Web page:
Melissa*, 30, was in the middle of making dinner when she paused to take a quick look through Instagram and saw a post about the Israel-Hamas war from a colleague. “The wording felt insensitive,” she recalls, explaining how the post was an attempt to contextualise the Hamas attacks in Israel on 7 October. “Without having shared any sympathy for the Israelis whose family members had been killed, raped, or kidnapped, she just started immediately posting Palestinian flags, and trying to explain the history of the occupation. We’re close friends and often hang out outside of work; she knows I’m Jewish and have family in Israel.”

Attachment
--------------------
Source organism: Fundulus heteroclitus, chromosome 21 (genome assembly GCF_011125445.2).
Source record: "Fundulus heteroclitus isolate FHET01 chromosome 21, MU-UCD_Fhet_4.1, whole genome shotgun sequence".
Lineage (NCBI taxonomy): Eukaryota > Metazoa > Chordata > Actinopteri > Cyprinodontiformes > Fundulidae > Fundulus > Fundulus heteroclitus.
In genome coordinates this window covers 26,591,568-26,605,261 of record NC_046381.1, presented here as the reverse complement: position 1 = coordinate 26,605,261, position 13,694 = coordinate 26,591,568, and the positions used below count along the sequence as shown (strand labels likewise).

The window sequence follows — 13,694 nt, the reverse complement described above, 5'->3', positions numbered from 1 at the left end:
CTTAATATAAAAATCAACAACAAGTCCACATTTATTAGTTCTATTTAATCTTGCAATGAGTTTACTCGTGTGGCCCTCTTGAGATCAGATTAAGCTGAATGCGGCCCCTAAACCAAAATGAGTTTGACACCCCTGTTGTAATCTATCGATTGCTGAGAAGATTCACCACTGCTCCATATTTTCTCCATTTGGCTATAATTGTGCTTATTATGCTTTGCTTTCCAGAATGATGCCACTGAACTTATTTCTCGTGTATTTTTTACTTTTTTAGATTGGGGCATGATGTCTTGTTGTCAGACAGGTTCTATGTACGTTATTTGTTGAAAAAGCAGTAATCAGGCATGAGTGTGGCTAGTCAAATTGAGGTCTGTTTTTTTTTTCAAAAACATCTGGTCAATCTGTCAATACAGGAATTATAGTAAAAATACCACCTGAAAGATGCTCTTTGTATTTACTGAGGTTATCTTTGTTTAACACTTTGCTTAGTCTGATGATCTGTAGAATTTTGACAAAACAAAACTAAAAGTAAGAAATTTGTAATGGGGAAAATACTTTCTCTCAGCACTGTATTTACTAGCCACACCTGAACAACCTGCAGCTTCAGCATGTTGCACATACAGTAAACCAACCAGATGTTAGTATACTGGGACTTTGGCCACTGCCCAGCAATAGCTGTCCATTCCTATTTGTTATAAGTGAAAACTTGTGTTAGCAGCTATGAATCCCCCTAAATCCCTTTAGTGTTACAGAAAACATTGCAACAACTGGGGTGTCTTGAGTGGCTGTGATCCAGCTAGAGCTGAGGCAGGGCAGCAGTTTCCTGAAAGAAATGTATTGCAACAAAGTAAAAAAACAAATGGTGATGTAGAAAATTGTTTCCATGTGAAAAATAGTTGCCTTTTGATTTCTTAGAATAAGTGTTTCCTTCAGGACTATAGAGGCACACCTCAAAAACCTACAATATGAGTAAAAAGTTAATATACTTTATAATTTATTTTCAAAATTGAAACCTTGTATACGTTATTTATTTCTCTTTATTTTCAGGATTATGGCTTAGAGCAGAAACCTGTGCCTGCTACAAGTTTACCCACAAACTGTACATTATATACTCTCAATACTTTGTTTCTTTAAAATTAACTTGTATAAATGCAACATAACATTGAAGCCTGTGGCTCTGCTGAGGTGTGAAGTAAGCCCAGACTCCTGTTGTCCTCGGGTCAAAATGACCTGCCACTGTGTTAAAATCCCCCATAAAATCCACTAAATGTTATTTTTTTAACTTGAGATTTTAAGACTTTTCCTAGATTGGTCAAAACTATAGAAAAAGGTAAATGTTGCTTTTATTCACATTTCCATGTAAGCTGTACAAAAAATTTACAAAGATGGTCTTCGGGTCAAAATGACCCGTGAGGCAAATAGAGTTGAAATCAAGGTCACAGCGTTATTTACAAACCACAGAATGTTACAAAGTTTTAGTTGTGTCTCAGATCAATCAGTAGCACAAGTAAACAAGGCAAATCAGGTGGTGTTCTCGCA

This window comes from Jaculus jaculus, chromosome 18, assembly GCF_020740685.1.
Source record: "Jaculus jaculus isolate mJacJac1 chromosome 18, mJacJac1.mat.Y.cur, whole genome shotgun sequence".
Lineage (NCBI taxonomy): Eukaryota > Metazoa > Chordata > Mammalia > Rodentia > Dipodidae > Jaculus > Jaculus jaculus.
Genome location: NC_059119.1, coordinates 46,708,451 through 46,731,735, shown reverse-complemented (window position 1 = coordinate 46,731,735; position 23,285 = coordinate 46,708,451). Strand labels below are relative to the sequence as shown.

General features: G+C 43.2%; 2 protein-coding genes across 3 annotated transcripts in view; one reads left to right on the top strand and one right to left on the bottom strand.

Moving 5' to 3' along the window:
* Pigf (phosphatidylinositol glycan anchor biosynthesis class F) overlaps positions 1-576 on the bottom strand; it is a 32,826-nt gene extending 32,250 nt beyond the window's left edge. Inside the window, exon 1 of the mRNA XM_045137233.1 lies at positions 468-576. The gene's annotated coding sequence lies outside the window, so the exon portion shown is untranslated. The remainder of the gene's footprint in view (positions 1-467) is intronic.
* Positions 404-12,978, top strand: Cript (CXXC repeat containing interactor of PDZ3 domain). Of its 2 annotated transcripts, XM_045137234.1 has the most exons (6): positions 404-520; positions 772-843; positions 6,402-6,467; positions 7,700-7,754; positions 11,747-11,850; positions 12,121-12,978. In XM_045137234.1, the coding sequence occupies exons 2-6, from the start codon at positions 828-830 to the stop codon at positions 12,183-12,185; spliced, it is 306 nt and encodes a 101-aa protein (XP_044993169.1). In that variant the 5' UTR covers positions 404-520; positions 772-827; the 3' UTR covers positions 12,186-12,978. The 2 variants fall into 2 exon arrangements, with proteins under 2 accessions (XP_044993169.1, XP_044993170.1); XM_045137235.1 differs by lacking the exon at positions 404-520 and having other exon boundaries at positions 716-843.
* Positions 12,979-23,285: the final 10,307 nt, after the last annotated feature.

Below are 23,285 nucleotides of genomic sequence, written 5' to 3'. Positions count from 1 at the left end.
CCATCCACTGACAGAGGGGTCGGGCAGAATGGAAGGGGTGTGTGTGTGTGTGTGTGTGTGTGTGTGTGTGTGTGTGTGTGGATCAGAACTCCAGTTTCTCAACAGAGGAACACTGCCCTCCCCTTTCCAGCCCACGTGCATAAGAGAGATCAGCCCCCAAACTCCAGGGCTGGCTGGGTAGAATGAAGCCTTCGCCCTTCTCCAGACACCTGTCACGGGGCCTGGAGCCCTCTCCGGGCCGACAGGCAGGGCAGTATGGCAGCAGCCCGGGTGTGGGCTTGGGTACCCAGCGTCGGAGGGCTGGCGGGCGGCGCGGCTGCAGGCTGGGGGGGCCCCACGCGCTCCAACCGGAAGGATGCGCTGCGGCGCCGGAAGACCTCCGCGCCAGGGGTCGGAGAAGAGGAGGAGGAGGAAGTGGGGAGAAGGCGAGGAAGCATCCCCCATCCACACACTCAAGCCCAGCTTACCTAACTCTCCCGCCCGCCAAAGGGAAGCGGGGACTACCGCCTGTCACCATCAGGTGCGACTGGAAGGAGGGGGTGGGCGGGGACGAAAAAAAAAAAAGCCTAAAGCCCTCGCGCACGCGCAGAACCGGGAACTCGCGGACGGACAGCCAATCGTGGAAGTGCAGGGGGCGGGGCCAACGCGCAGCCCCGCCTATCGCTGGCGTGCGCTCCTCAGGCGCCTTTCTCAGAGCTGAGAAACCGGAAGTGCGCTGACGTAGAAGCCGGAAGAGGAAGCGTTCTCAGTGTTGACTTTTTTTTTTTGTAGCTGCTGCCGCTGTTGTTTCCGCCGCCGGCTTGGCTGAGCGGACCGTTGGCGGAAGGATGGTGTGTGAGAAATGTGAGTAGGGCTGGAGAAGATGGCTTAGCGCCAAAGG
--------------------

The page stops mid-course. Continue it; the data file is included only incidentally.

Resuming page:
After seeing several posts like this, Melissa felt compelled to tell her colleague that they had upset her. “I tried to ask why she was talking about this without condemning what Hamas had done, explaining how that affected me, and it turned into a massive argument. She was lobbing all sorts of infographics at me and using really inflammatory language, saying there were terrorists on both sides. It’s really awkward in the office now: we just avoid each other.”
What happened to Melissa is not unusual. In fact, today, as our lives become increasingly politicised, and the corresponding discourse takes up more online space, society feels more polarised than ever before. For some, this is sparking a series of confrontational conversations among friends, revealing surprising viewpoints, while blindspots are exposed under the glaring light of day.